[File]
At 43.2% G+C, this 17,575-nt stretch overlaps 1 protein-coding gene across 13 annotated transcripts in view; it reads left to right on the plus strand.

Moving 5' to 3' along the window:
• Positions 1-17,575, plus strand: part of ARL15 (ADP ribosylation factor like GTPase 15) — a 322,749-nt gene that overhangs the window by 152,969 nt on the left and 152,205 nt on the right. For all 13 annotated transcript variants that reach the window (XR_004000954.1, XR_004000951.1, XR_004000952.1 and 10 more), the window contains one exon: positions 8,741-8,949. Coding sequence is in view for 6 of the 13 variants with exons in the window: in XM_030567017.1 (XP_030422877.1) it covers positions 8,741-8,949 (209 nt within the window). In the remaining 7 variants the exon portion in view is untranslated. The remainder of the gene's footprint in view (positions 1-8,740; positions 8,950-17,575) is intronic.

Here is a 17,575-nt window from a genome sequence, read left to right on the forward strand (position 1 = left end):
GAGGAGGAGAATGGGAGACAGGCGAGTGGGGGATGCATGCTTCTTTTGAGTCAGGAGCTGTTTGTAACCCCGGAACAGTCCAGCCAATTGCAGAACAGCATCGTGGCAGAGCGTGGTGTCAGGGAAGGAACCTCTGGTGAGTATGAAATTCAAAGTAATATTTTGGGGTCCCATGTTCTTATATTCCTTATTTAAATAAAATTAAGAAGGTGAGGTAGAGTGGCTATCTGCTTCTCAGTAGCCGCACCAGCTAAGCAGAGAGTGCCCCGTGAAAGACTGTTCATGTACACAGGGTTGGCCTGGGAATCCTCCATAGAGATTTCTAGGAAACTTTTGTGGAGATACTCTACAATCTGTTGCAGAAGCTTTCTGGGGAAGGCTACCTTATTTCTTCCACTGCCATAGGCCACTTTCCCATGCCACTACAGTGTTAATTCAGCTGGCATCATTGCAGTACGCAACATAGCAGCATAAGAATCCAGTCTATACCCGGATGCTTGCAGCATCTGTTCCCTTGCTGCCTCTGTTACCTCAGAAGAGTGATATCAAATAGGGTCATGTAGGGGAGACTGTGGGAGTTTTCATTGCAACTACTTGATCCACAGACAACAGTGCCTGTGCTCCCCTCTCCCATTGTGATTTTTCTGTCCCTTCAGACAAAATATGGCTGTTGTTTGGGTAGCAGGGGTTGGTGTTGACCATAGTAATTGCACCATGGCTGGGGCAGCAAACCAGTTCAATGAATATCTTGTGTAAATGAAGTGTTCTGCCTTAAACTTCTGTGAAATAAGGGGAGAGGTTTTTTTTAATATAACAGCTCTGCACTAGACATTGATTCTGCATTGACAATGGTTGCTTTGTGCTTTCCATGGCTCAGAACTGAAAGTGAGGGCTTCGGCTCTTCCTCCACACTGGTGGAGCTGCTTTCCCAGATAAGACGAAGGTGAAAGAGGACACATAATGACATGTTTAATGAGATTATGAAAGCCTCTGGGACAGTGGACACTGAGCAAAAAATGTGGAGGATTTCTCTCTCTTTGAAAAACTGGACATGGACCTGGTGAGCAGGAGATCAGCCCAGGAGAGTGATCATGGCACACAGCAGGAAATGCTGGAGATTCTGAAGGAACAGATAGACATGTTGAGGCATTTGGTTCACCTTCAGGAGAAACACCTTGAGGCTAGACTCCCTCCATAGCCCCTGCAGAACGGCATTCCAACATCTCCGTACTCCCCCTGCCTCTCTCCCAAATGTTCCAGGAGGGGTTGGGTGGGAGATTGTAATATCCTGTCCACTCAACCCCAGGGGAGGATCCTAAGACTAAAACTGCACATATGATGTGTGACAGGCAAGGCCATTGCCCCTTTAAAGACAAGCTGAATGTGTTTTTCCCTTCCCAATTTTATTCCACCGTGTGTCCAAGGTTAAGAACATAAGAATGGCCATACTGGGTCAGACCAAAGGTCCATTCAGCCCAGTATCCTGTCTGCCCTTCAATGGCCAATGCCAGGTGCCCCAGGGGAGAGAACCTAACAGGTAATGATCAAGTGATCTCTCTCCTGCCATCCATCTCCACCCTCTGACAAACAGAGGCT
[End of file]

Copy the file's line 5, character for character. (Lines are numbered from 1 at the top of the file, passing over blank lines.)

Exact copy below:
GAGGAGGAGAATGGGAGACAGGCGAGTGGGGGATGCATGCTTCTTTTGAGTCAGGAGCTGTTTGTAACCCCGGAACAGTCCAGCCAATTGCAGAACAGCATCGTGGCAGAGCGTGGTGTCAGGGAAGGAACCTCTGGTGAGTATGAAATTCAAAGTAATATTTTGGGGTCCCATGTTCTTATATTCCTTATTTAAATAAAATTAAGAAGGTGAGGTAGAGTGGCTATCTGCTTCTCAGTAGCCGCACCAGCTAAGCAGAGAGTGCCCCGTGAAAGACTGTTCATGTACACAGGGTTGGCCTGGGAATCCTCCATAGAGATTTCTAGGAAACTTTTGTGGAGATACTCTACAATCTGTTGCAGAAGCTTTCTGGGGAAGGCTACCTTATTTCTTCCACTGCCATAGGCCACTTTCCCATGCCACTACAGTGTTAATTCAGCTGGCATCATTGCAGTACGCAACATAGCAGCATAAGAATCCAGTCTATACCCGGATGCTTGCAGCATCTGTTCCCTTGCTGCCTCTGTTACCTCAGAAGAGTGATATCAAATAGGGTCATGTAGGGGAGACTGTGGGAGTTTTCATTGCAACTACTTGATCCACAGACAACAGTGCCTGTGCTCCCCTCTCCCATTGTGATTTTTCTGTCCCTTCAGACAAAATATGGCTGTTGTTTGGGTAGCAGGGGTTGGTGTTGACCATAGTAATTGCACCATGGCTGGGGCAGCAAACCAGTTCAATGAATATCTTGTGTAAATGAAGTGTTCTGCCTTAAACTTCTGTGAAATAAGGGGAGAGGTTTTTTTTAATATAACAGCTCTGCACTAGACATTGATTCTGCATTGACAATGGTTGCTTTGTGCTTTCCATGGCTCAGAACTGAAAGTGAGGGCTTCGGCTCTTCCTCCACACTGGTGGAGCTGCTTTCCCAGATAAGACGAAGGTGAAAGAGGACACATAATGACATGTTTAATGAGATTATGAAAGCCTCTGGGACAGTGGACACTGAGCAAAAAATGTGGAGGATTTCTCTCTCTTTGAAAAACTGGACATGGACCTGGTGAGCAGGAGATCAGCCCAGGAGAGTGATCATGGCACACAGCAGGAAATGCTGGAGATTCTGAAGGAACAGATAGACATGTTGAGGCATTTGGTTCACCTTCAGGAGAAACACCTTGAGGCTAGACTCCCTCCATAGCCCCTGCAGAACGGCATTCCAACATCTCCGTACTCCCCCTGCCTCTCTCCCAAATGTTCCAGGAGGGGTTGGGTGGGAGATTGTAATATCCTGTCCACTCAACCCCAGGGGAGGATCCTAAGACTAAAACTGCACATATGATGTGTGACAGGCAAGGCCATTGCCCCTTTAAAGACAAGCTGAATGTGTTTTTCCCTTCCCAATTTTATTCCACCGTGTGTCCAAGGTTAAGAACATAAGAATGGCCATACTGGGTCAGACCAAAGGTCCATTCAGCCCAGTATCCTGTCTGCCCTTCAATGGCCAATGCCAGGTGCCCCAGGGGAGAGAACCTAACAGGTAATGATCAAGTGATCTCTCTCCTGCCATCCATCTCCACCCTCTGACAAACAGAGGCT